- LANARK FMIiS. Annual Meeting of Their Institute...

Death of Local Farms in 2025? 1975 article

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Death of Local Farms in 2025? 1975 article

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Clipped from The Ottawa Journal,  15 Apr 1975, Tue,  Page 63

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I spend a good deal of the day researching newspaper archives and today I found this. In 19745, 42 years ago, they predicted the death of farms. Here is is 8 years away– what are your comments?

This old farm became a very large solar farm by next spring and these buildings no longer existed in 2013. 😦

comments

Got a message this morning from Mary Hurdis.

The solar windowed item is next door now and this farm was almost directly across from the Thompsons, which was called Lloyd. The post office was operated by the Thompsons and their son Lloyd died and that’s where the name came from. The Lloyd Post Office. The last family to live at this house were the Giles family of six children..Elmer lives on Wolfgrove rd., Jerald C. P.,Marion, Edna,Leslie, also of CP, Doris.

Donna Sweeney Lowry

Hi Linda, I am questioning the pictures of an old farm house which have been identified as a Giles home situated across from Thompsons on the 12th line of Lanark. The pictures are with an article called Death of Farms seen by 2025, dated April 15, 1975. My mom, Lillian Giles (married Earl Sweeney from Marble Bluff) grew up on the 12th line across from Thompson’s. Her brother Milton, lived there until he and Aunt Jean(Lalonde) moved to Carleton Place with their daughter Marion. I do not believe the old house in the pictures is the house where Enoch and Annie (Moulton) Giles lived and raised their family. Before Enoch and Annie’s house was torn down, Gerald Tennant, who also lives on the 121th line and is an avid historian, snapped a picture of it and dropped it in our mailbox with a note telling me that my Mom’s childhood house was being demolished. Right now of course I can not put my hands on that darn pic. However from visiting Uncle Milton, I remember the old house being further out of the ground. You had to go up several steps to enter the house. And the laneway came right up past the southeast side of the house not the north west side. I will keep trying find pictures of the Giles house.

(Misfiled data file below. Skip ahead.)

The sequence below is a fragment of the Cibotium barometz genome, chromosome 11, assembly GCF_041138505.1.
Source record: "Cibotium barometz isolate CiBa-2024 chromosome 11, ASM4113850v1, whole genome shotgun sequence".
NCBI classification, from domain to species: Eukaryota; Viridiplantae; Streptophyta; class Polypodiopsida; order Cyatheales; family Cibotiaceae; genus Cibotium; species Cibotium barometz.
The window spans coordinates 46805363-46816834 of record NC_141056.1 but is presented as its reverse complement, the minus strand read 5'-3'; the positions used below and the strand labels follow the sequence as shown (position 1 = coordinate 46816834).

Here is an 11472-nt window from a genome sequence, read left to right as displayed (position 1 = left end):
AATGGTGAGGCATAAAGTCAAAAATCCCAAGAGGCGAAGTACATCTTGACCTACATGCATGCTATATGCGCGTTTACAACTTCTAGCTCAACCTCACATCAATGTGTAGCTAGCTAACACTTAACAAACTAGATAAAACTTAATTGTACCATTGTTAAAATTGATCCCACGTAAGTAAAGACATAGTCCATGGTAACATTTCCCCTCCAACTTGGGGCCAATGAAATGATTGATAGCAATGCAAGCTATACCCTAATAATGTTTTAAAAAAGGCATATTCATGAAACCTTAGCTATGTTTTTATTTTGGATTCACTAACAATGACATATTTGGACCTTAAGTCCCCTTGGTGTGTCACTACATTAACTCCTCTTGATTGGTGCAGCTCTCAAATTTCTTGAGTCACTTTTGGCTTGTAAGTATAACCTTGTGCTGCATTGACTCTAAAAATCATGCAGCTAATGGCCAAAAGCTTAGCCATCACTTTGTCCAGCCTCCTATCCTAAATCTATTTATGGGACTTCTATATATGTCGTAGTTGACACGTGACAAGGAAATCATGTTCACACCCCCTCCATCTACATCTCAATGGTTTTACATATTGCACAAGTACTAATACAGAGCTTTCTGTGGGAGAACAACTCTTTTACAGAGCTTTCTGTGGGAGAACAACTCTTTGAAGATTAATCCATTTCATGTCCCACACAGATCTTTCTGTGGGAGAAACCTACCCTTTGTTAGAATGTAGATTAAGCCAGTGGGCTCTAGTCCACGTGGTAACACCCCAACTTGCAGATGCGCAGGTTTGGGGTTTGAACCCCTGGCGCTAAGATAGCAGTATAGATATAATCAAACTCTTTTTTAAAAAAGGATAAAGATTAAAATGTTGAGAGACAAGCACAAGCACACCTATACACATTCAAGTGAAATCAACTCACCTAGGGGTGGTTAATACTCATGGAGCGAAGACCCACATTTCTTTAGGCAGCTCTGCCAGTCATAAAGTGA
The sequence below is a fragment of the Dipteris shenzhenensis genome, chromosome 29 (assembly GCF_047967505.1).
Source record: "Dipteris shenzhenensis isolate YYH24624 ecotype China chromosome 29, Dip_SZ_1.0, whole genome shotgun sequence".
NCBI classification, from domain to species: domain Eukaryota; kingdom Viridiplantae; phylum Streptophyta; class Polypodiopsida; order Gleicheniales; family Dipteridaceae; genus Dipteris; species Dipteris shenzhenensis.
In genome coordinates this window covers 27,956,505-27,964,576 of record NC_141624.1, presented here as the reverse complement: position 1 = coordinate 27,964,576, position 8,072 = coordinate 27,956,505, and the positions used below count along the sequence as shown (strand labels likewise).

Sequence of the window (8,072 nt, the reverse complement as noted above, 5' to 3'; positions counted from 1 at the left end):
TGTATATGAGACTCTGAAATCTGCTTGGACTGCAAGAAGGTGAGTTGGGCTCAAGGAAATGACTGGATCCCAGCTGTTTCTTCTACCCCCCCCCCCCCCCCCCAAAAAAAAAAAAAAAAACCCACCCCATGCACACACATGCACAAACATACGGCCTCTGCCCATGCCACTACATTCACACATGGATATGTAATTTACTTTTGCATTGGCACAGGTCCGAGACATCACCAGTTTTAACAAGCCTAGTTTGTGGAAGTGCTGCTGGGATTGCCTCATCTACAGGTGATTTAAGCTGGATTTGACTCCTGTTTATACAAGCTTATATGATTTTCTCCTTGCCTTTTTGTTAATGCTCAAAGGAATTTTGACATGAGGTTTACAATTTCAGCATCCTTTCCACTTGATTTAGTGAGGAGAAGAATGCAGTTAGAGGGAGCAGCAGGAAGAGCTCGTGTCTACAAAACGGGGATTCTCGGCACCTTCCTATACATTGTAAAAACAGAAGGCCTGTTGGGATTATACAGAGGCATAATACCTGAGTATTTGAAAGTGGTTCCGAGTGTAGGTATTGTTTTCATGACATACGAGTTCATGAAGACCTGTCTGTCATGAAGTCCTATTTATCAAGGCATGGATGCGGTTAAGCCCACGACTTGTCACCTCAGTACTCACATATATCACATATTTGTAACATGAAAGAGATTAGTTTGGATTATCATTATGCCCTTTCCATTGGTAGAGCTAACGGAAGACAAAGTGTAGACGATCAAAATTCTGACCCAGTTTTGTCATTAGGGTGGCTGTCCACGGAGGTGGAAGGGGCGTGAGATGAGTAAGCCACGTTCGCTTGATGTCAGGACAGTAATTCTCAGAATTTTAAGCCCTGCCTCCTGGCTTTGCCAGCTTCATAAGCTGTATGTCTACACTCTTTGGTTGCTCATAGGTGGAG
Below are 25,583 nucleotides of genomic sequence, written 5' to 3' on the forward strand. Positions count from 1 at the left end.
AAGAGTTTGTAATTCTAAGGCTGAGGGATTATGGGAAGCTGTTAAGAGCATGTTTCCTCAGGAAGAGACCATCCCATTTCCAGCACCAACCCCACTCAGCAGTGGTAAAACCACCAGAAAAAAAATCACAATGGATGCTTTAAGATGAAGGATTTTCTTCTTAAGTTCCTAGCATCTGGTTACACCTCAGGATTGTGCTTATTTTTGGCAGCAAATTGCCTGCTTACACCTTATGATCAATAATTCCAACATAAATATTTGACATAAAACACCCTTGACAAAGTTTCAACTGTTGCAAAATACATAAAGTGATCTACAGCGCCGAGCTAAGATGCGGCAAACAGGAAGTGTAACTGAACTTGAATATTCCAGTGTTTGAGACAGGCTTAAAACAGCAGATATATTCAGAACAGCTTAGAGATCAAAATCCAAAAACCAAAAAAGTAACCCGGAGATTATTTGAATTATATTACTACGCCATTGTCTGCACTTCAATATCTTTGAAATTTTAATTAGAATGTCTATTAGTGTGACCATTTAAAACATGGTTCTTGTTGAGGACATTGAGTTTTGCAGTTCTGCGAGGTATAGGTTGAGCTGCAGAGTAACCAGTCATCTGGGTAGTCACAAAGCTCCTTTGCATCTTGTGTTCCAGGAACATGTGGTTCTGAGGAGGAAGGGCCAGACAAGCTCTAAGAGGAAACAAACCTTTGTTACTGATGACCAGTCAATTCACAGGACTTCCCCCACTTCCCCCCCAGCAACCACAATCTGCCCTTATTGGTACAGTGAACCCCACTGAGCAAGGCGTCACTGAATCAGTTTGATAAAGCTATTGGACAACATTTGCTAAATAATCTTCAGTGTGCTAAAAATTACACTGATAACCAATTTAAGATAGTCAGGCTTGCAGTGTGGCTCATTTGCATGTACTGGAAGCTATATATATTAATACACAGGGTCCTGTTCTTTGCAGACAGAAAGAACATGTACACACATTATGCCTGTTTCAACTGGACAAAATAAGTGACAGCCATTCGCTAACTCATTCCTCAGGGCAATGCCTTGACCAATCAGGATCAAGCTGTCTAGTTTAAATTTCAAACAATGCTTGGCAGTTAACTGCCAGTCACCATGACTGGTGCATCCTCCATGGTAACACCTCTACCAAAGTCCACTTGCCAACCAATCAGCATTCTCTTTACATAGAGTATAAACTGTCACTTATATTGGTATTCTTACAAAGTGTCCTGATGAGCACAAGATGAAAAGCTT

Come and visit the Lanark County Genealogical Society Facebook page– what’s there? Cool old photos–and lots of things interesting to read. Also check out The Tales of Carleton Place.

Information where you can buy all Linda Seccaspina’s books-You can also read Linda in The Townships Sun andScreamin’ Mamas (USA)

relatedreading

Alan and Betty Thompson Meadowside Farms

The Abandoned Farm House in Carleton Place — Disappearing Farms

The McNaughton Farm– Memories Ray Paquette

Looking for Information on the Native Fort Farm of Fred Sadler of Almonte

The Bryson Craig Farm in Appleton

Local News and Farming–More Letters from Appleton 1921-Amy and George Buchanan-Doug B. McCarten

Part 2 of “My Dad was an Old Thresherman”

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Part 1 of “My Dad was an Old Thresherman”

 

Another episode in: They were Set Down in Dalhousie Township”– Effie Park Salkeld

It didn’t matter where you lived threshing was threshing. This story will be done in two parts and thank you to Beverly Salkeld from Winnpeg Manitoba whose family Grandmother Effie Edna Park Salkeld was born to Duncan and Mary Mcintosh Park in Lanark County in October of 1892 and died at Langenburg Hospitial in Saskatchewan April 19th Easter Sunday in 1965. She is buried in Gerald United Cemetery Saskatchewan

 

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Dobbie Road in Lanark County

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Photo- Linda Seccaspina Plowing Match on Mr. Dobson’s farm outside Smiths Falls

 

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Photo- Linda Seccaspina Plowing Match on Mr. Dobson’s farm outside Smiths Falls